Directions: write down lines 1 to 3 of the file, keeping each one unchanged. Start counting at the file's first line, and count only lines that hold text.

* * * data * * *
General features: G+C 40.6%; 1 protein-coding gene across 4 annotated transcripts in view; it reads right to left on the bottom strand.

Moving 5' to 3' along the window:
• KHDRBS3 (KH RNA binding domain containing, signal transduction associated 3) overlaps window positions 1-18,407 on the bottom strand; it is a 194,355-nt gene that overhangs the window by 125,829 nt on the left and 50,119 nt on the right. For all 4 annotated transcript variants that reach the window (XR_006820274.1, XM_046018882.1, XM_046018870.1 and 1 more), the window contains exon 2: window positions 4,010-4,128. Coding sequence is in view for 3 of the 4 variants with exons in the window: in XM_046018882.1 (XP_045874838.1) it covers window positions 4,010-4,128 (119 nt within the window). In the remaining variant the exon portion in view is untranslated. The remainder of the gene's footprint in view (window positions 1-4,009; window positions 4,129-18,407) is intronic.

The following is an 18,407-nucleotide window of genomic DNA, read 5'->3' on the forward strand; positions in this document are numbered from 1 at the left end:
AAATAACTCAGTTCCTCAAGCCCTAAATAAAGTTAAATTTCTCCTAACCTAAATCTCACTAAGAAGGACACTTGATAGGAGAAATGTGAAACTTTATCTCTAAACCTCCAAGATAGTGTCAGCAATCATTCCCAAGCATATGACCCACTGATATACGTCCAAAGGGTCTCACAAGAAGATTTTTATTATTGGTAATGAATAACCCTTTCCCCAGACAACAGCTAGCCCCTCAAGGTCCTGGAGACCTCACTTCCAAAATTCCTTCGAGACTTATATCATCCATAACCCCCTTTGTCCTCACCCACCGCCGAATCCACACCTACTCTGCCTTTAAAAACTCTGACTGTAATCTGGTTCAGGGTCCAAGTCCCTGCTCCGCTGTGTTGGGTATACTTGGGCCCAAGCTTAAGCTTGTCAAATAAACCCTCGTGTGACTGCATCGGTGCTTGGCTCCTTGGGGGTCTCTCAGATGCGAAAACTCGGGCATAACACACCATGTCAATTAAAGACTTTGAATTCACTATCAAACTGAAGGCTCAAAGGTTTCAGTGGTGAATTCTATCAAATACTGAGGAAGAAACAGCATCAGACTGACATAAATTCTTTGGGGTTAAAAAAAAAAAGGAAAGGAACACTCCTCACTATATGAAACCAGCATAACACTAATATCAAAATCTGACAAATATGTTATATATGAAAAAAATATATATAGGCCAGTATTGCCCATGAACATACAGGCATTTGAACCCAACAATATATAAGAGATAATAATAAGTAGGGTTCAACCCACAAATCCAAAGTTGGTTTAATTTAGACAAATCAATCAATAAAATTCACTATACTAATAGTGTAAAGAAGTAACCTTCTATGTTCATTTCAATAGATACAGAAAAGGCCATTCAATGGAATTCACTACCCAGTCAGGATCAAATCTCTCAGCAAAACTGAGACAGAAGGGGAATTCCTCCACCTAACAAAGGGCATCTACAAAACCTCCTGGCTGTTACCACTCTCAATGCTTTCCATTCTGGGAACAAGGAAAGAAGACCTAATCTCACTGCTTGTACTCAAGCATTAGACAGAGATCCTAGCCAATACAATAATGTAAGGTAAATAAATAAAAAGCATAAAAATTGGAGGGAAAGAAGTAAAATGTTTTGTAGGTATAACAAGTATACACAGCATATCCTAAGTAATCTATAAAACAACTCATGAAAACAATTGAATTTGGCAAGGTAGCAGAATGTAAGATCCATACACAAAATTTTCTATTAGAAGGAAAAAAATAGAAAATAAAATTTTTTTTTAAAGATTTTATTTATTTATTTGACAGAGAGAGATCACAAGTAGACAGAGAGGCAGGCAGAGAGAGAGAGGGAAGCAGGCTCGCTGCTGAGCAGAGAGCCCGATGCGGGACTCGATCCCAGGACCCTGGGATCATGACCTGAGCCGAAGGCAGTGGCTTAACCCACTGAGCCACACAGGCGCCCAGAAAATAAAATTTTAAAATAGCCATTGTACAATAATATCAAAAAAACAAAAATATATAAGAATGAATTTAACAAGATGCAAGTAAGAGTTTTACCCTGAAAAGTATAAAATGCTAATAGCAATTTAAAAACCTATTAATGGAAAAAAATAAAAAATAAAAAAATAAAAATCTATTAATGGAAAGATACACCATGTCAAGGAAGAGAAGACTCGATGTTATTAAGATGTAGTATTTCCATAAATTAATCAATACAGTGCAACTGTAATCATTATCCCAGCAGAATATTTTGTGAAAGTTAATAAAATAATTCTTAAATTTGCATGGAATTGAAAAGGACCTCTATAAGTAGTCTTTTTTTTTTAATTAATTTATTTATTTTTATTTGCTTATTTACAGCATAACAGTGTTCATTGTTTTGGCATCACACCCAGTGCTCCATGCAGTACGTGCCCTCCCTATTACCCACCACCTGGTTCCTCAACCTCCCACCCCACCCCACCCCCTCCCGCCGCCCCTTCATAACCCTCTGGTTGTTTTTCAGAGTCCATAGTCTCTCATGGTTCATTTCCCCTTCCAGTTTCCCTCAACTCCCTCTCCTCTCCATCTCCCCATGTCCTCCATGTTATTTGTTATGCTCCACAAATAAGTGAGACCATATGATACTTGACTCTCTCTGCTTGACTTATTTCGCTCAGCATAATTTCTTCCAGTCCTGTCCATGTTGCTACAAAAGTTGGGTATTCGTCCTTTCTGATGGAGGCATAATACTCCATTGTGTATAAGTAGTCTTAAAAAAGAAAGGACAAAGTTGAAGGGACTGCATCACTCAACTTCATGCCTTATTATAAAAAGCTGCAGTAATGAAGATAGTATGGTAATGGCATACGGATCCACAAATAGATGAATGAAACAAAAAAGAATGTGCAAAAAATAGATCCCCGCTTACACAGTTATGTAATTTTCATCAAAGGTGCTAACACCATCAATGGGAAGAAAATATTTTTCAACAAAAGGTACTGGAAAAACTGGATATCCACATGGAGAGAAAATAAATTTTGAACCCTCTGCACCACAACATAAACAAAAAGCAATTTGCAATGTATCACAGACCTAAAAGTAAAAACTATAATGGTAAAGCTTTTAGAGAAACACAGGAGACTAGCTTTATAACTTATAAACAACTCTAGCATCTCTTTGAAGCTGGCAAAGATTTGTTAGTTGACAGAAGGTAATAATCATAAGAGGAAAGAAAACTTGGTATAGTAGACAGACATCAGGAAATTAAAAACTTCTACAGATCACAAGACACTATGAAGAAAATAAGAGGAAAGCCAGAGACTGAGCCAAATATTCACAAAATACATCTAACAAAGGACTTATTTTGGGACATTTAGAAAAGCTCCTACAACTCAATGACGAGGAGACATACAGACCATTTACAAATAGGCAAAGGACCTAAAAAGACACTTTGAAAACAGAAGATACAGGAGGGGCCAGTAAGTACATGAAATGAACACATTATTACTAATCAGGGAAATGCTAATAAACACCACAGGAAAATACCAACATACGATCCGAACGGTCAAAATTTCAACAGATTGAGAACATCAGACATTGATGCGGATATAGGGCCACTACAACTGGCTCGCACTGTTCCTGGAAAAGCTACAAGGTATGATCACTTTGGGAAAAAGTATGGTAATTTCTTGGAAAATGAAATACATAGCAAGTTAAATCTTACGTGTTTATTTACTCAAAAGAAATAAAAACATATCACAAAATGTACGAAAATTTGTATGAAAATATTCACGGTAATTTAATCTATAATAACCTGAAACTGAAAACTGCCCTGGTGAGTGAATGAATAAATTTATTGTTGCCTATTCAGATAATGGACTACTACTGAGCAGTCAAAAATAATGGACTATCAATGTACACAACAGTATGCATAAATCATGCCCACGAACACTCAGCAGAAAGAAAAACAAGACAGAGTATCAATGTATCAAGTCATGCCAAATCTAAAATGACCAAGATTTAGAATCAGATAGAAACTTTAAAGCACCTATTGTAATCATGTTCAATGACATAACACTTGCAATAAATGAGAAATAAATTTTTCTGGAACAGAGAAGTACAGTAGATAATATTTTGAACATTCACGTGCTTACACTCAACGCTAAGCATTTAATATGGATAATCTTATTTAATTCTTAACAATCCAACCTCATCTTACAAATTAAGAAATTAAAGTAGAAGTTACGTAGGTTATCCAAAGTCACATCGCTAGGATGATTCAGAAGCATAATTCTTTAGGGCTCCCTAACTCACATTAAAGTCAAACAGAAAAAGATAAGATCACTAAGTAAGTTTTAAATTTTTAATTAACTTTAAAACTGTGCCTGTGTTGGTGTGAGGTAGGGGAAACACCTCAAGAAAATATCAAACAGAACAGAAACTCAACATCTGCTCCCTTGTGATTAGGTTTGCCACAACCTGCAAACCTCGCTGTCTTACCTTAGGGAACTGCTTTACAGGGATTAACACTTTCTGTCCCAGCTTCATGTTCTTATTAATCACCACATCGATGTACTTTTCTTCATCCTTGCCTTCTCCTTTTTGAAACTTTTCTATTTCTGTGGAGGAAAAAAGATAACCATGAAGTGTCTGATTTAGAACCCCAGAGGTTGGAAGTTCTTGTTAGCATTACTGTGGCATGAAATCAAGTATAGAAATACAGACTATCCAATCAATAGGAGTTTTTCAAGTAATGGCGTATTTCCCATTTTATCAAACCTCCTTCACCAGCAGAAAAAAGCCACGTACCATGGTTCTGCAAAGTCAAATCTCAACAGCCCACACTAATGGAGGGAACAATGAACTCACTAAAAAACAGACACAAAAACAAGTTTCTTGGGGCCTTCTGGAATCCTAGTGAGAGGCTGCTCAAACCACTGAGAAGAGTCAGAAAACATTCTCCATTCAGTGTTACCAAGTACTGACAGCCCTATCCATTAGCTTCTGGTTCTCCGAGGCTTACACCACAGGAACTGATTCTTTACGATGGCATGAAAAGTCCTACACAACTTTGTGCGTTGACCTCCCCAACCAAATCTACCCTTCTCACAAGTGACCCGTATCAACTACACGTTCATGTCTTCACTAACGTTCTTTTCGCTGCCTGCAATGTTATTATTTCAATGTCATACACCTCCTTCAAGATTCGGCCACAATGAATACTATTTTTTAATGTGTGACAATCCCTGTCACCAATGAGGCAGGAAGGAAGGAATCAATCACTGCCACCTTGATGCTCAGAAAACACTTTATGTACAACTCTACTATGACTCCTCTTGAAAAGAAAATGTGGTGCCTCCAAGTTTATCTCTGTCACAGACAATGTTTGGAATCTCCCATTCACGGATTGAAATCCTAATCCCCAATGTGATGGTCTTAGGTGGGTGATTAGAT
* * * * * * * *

General features: G+C 40.6%; 1 protein-coding gene across 4 annotated transcripts in view; it reads right to left on the bottom strand.

Moving 5' to 3' along the window:
• KHDRBS3 (KH RNA binding domain containing, signal transduction associated 3) overlaps window positions 1-18,407 on the bottom strand; it is a 194,355-nt gene that overhangs the window by 125,829 nt on the left and 50,119 nt on the right. For all 4 annotated transcript variants that reach the window (XR_006820274.1, XM_046018882.1, XM_046018870.1 and 1 more), the window contains exon 2: window positions 4,010-4,128. Coding sequence is in view for 3 of the 4 variants with exons in the window: in XM_046018882.1 (XP_045874838.1) it covers window positions 4,010-4,128 (119 nt within the window). In the remaining variant the exon portion in view is untranslated. The remainder of the gene's footprint in view (window positions 1-4,009; window positions 4,129-18,407) is intronic.